WarnerMedia began slashing its workforce Monday, laying off at least 600 employees as movie theater shutdowns and streaming competition ravage its film and TV business.
The bulk of the job cuts came from the legendary Warner Bros. studio in Burbank, known for "Wonder Woman," "The Big Bang Theory" and the Harry Potter movie franchise. High-level studio executives ousted were Ron Sanders, Warner Bros. motion picture distribution chief; Jeffrey Schlesinger, worldwide television distribution chief; and Kim Williams, the studio's chief financial officer.
The purge comes amid a period of turmoil for the media company, which was acquired by telecommunications giant AT&T two years ago. The reorganization is the second management shakeup since the Dallas firm took control. Since then, COVID-19 stay-at-home orders have upended the movie business, and major studio releases, including Christopher Nolan's highly anticipated sci fi thriller "Tenet," have been delayed. Analysts say U.S. box office receipts this year could be down as much as 70% compared with last year. Plans now include releasing "Tenet" overseas before a hoped-for September debut in the U.S.
The pandemic also prompted a temporary shutdown of TV and film production, which means there are fewer projects in the pipeline, further eroding revenues.
The company's hoped-for silver bullet — its HBO Max streaming service — has gotten off to a sluggish start.
While 26 million HBO subscribers have access to HBO Max, the service had notched only 4.1 million subscribers by the end of June. The company assured investors that 10 million subscribers would have HBO Max at its May launch. In contrast, more than 10 million consumers have downloaded the app for Peacock, a competing streaming service that NBCUniversal launched last month.
WarnerMedia CEO, Jason Kilar, who joined the company in May, is looking to streamline the organization. On Friday, he surprised Hollywood by ousting two top TV programmers: Bob Greenblatt, who was chairman of WarnerMedia Entertainment, including HBO; and Kevin Reilly, who was chief content officer for HBO Max and programming head of the Turner channels. Greenblatt had been in his position only 18 months; he was hired last year by John Stankey, now chief of AT&T, to oversee the company's TV channels, including HBO, and the HBO Max service.
"Kilar is following the Wall Street-driven mandate to get efficiencies," said Eric Schiffer, CEO of Beverly Hills private equity firm the Patriarch Organization. "We are seeing the excruciatingly painful, yet a strategic, refocusing of the company to achieve that aim."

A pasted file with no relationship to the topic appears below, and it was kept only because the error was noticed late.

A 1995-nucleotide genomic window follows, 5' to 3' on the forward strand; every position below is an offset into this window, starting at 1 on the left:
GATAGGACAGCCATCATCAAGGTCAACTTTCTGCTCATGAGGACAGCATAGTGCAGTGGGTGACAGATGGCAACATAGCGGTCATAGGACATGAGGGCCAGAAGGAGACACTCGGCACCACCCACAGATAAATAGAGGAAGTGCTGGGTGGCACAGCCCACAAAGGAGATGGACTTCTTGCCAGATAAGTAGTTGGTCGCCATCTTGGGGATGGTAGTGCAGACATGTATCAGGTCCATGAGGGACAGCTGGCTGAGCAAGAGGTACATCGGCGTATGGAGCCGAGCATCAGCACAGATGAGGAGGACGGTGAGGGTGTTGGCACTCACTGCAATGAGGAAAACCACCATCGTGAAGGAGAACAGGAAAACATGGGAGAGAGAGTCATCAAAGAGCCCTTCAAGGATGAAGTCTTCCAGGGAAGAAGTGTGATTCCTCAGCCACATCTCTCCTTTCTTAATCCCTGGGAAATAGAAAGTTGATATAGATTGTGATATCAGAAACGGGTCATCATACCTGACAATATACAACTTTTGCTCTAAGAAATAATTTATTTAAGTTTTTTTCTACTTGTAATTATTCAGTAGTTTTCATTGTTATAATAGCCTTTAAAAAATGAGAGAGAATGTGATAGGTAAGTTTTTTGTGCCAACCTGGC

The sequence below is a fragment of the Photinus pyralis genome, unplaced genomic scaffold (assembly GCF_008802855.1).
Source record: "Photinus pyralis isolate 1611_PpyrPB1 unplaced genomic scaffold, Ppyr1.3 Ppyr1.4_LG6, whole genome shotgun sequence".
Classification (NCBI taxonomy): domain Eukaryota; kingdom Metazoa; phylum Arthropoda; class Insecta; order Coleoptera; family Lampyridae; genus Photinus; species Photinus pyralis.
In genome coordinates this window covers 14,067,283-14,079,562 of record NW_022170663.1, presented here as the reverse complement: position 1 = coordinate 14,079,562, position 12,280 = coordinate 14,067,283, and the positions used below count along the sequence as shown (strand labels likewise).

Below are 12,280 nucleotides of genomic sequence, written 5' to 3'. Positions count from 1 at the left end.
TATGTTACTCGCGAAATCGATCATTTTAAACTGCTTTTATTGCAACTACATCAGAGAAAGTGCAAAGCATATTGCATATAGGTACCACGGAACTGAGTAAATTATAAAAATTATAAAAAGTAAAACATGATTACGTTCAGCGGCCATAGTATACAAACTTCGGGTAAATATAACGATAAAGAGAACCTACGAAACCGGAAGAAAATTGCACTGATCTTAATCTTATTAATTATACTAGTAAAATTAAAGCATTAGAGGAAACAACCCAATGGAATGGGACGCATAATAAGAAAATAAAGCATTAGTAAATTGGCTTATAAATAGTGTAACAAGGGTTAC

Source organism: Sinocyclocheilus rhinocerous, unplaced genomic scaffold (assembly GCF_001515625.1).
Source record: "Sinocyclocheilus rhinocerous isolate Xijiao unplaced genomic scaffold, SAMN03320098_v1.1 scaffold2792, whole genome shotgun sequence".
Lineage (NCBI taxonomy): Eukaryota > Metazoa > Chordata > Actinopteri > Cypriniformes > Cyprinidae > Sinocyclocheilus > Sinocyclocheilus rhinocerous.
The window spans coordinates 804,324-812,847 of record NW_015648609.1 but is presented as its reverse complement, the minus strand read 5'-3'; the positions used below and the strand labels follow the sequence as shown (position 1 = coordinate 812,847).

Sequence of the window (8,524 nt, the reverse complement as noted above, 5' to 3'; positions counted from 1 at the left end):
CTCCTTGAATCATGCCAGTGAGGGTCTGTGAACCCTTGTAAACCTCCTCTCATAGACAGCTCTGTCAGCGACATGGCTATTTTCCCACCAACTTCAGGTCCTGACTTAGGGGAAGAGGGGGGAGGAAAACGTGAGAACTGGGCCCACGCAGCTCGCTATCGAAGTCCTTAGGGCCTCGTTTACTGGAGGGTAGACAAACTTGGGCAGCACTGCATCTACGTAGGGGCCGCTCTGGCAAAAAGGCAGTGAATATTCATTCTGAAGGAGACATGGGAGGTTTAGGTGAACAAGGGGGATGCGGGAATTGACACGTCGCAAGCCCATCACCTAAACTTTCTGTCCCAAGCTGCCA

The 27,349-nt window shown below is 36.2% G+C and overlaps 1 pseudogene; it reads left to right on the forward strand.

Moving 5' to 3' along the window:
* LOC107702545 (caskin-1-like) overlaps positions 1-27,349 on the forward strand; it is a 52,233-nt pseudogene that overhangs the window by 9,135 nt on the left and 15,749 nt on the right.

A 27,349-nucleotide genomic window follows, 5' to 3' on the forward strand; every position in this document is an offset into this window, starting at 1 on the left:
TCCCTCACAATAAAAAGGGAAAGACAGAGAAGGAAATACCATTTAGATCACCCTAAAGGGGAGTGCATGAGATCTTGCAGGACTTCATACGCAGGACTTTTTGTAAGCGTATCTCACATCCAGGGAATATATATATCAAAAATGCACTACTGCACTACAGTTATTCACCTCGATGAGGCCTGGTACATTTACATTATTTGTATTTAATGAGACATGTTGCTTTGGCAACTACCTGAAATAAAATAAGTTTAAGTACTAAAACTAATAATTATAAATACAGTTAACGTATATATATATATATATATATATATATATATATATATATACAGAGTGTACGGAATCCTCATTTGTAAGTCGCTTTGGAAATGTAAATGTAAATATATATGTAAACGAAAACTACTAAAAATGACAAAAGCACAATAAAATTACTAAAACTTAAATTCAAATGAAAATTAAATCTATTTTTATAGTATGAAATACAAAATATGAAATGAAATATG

Television channels, including HBO, also shouldered some of the cuts.
WarnerMedia's reorganization erased a decades-old structure, in which its TV networks and Hollywood studio operated as two distinct units. Last week, NBCUniversal centralized management of its TV vast portfolio and began substantial layoffs.
As part of the consolidation, Warner Bros. CEO Ann Sarnoff, HBO Chief Casey Bloys and Chief Enterprise Inclusion Officer Christy Haubegger got substantial promotions.
AT&T is struggling to realize the potential of its high-profile investments in the last five years, takeovers that left the company burdened with more than $160 billion in debt. In 2015, the company acquired DirecTV, which then witnessed an exodus of top executives. The satellite TV operation has since lost more than 4 million subscribers. Last month, AT&T notified California officials it was planning to permanently cut another 64 employees from its operations in El Segundo.
"They spent nearly $50 billion on DirecTV, and that became a fiasco, and then they spent $85 billion on Time Warner, and while it's not a fiasco, it could be heading in that direction," said Jeffrey Cole, a USC communications professor and director of the Center for the Digital Future. "This is the new guy coming in and cleaning house. But it is also a recognition that the place was a mess. Morale has been destroyed, and they looted the HBO brand for their HBO Max streaming service — and they didn't even do that successfully."
Additionally, WarnerMedia's cable networks — TNT, TBS and Cartoon Network — have been reeling amid changing consumer viewing habits. The company no longer can depend on couch-potato viewing as consumers instead watch entertainment on Netflix, Hulu, YouTube and TikTok.
Both Sanders and Schlesinger had been with the Burbank-based studio for more than 30 years. Schlesinger, who began with a Warner Bros. predecessor company in 1983, had survived five previous mergers.
“It’s been a great 37-year run, with 26 as president of International Television Distribution, spanning six mergers, millions of miles traveled, thousands of programs sold and billions of dollars generated," Schlesinger said in a statement. "In the end, it took a global pandemic and a complete reorganization of the company for me to trip over the last hurdle. I hope to always be remembered as the only studio executive to ride into an International Screenings party at the studio on the back of an elephant in the ‘good old days.’”
Sanders said: “Warner Bros. is known for being the most celebrated studio in history for good reason. The talent is unmatched, both on the creative and business sides, and I’m honored to have been entrusted to oversee a great portfolio of businesses around the world for the last 30 years.”
Williams, in the statement, said she would "cherish" her five years at the studio, which she said was "filled to the brim with the best and brightest."